Compare any two graphics cards:
Radeon HD 4850 X2 512MB vs Radeon HD 4870 X2
IntroThe Radeon HD 4850 X2 512MB has a clock frequency of 625 MHz and a GDDR3 memory frequency of 993 MHz. It also makes use of a 256-bit memory bus, and makes use of a 55 nm design. It features 800(160x5) SPUs, 40 TAUs, and 16 Raster Operation Units.
Compare those specifications to the Radeon HD 4870 X2, which makes use of a 55 nm design. AMD has clocked the core speed at 750 MHz. The GDDR5 RAM works at a speed of 900 MHz on this particular model. It features 800(160x5) SPUs along with 40 Texture Address Units and 16 ROPs.
Power Usage and Theoretical Benchmarks
Power Consumption (Max TDP)
In theory, the Radeon HD 4870 X2 should be 81% faster than the Radeon HD 4850 X2 512MB in general, because of its higher data rate. (explain)
Texel RateThe Radeon HD 4870 X2 will be just a bit (approximately 20%) better at texture filtering than the Radeon HD 4850 X2 512MB. (explain)
Pixel RateIf using a high screen resolution is important to you, then the Radeon HD 4870 X2 is a better choice, but it probably won't make a huge difference. (explain)
Please note that the above 'benchmarks' are all just theoretical - the results were calculated based on the card's specifications, and real-world performance may (and probably will) vary at least a bit.
One or more cards in this comparison are multi-core. This means that their bandwidth, texel and pixel rates are theoretically doubled - this does not mean the card will actually perform twice as fast, but only that it should in theory be able to. Actual game benchmarks will give a more accurate idea of what it's capable of.
Please note that the price comparisons are based on search keywords - sometimes it might show cards with very similar names that are not exactly the same as the one chosen in the comparison. We do try to filter out the wrong results as best we can, though.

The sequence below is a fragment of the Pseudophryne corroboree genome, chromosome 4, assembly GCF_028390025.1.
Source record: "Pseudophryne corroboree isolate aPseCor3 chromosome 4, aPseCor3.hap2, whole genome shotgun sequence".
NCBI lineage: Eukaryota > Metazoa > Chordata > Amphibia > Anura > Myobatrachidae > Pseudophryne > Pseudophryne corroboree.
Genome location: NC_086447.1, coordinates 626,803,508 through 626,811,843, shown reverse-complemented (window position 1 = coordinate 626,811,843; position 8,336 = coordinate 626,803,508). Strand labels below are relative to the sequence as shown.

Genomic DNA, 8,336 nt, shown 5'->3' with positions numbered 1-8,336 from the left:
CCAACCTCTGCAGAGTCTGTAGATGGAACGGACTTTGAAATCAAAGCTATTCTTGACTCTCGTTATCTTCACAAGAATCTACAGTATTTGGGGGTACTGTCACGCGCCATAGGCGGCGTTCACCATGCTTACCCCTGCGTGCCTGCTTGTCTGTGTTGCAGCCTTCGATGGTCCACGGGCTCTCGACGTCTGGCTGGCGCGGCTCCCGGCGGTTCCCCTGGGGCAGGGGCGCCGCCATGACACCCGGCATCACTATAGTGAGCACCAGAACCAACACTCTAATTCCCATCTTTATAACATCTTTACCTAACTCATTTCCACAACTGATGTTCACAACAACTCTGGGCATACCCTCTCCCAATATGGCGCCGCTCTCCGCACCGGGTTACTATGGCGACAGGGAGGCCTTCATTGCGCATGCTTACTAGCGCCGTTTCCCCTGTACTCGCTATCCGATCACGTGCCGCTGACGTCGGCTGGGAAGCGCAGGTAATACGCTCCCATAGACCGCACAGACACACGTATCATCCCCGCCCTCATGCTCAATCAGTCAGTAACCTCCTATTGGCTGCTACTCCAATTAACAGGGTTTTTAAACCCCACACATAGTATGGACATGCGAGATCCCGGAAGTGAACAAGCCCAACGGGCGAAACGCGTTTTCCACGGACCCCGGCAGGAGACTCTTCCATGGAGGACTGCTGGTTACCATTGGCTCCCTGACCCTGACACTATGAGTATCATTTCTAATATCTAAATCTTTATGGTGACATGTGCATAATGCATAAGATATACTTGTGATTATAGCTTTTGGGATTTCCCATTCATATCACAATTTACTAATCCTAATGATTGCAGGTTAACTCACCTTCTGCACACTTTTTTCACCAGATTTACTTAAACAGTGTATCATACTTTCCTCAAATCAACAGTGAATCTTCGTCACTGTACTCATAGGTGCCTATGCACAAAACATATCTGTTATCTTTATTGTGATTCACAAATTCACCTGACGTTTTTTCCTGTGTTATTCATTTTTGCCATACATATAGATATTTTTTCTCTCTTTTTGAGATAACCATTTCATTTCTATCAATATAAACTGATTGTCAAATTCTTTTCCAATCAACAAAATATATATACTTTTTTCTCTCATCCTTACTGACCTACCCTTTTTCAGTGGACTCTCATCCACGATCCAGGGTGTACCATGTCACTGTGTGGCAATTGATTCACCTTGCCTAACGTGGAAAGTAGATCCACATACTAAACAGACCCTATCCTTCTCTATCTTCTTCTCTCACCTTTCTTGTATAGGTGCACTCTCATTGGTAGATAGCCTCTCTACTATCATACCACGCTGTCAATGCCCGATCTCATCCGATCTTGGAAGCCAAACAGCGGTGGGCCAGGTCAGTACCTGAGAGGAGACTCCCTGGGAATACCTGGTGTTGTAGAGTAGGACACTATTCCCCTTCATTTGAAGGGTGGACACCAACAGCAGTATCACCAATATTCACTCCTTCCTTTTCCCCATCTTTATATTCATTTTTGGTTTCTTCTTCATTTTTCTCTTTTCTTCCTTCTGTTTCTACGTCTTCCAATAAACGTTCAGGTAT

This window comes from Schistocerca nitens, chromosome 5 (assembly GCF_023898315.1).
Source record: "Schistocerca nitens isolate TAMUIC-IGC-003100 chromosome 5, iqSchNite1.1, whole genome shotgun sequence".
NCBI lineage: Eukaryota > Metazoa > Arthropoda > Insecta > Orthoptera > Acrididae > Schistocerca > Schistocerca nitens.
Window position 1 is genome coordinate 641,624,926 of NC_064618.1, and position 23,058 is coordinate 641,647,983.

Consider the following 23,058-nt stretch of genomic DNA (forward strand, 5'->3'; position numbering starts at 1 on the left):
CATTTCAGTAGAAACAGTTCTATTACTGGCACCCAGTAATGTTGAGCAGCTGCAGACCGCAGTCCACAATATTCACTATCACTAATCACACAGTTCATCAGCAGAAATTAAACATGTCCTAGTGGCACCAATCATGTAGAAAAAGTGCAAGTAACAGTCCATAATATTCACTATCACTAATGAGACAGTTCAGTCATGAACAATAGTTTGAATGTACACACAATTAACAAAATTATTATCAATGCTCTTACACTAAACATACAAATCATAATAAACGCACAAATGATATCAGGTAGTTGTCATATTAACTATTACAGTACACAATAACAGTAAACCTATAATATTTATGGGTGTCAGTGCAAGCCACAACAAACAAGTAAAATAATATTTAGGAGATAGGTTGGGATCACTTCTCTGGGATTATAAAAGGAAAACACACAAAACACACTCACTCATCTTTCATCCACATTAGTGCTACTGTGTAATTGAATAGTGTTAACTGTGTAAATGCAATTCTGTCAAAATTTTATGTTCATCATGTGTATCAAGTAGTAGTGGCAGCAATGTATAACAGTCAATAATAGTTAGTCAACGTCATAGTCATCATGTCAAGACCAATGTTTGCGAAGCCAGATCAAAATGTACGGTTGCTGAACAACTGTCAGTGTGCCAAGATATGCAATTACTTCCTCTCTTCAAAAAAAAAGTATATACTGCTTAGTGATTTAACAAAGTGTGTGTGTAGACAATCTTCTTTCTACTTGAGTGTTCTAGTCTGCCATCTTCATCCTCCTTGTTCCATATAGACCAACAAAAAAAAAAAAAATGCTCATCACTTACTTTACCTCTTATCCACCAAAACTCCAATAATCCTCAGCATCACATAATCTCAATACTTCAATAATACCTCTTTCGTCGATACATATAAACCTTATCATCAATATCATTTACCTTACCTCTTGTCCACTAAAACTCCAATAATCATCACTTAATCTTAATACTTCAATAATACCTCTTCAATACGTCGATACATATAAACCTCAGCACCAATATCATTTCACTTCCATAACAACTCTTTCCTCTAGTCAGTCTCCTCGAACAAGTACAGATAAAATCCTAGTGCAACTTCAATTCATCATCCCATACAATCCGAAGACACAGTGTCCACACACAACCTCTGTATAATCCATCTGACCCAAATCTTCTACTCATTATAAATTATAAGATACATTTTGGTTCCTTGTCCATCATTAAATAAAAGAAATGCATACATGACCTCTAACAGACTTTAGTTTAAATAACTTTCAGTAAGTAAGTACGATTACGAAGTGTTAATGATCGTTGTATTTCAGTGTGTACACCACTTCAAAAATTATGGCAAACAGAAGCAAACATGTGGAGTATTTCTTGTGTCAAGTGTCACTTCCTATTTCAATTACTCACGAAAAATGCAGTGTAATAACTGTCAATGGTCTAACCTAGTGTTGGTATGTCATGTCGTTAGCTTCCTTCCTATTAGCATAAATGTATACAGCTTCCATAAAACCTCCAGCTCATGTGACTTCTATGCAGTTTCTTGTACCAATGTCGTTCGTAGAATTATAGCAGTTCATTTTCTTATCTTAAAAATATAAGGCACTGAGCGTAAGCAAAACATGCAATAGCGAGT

Memory Bandwidth: Memory bandwidth is the largest amount of data (counted in megabytes per second) that can be transferred past the external memory interface in a second. It's worked out by multiplying the interface width by its memory speed. If it uses DDR memory, it should be multiplied by 2 once again. If DDR5, multiply by 4 instead. The better the bandwidth is, the faster the card will be in general. It especially helps with anti-aliasing, HDR and higher screen resolutions.
Texel Rate: Texel rate is the maximum texture map elements (texels) that can be applied per second. This is calculated by multiplying the total amount of texture units of the card by the core speed of the chip. The higher the texel rate, the better the video card will be at handling texture filtering (anisotropic filtering - AF). It is measured in millions of texels applied in a second.
Pixel Rate: Pixel rate is the maximum number of pixels that the graphics card could possibly record to its local memory per second - measured in millions of pixels per second. The number is worked out by multiplying the number of Render Output Units by the the core clock speed. ROPs (Raster Operations Pipelines - aka Render Output Units) are responsible for drawing the pixels (image) on the screen. The actual pixel fill rate also depends on many other factors, especially the memory bandwidth - the lower the bandwidth is, the lower the ability to get to the maximum fill rate.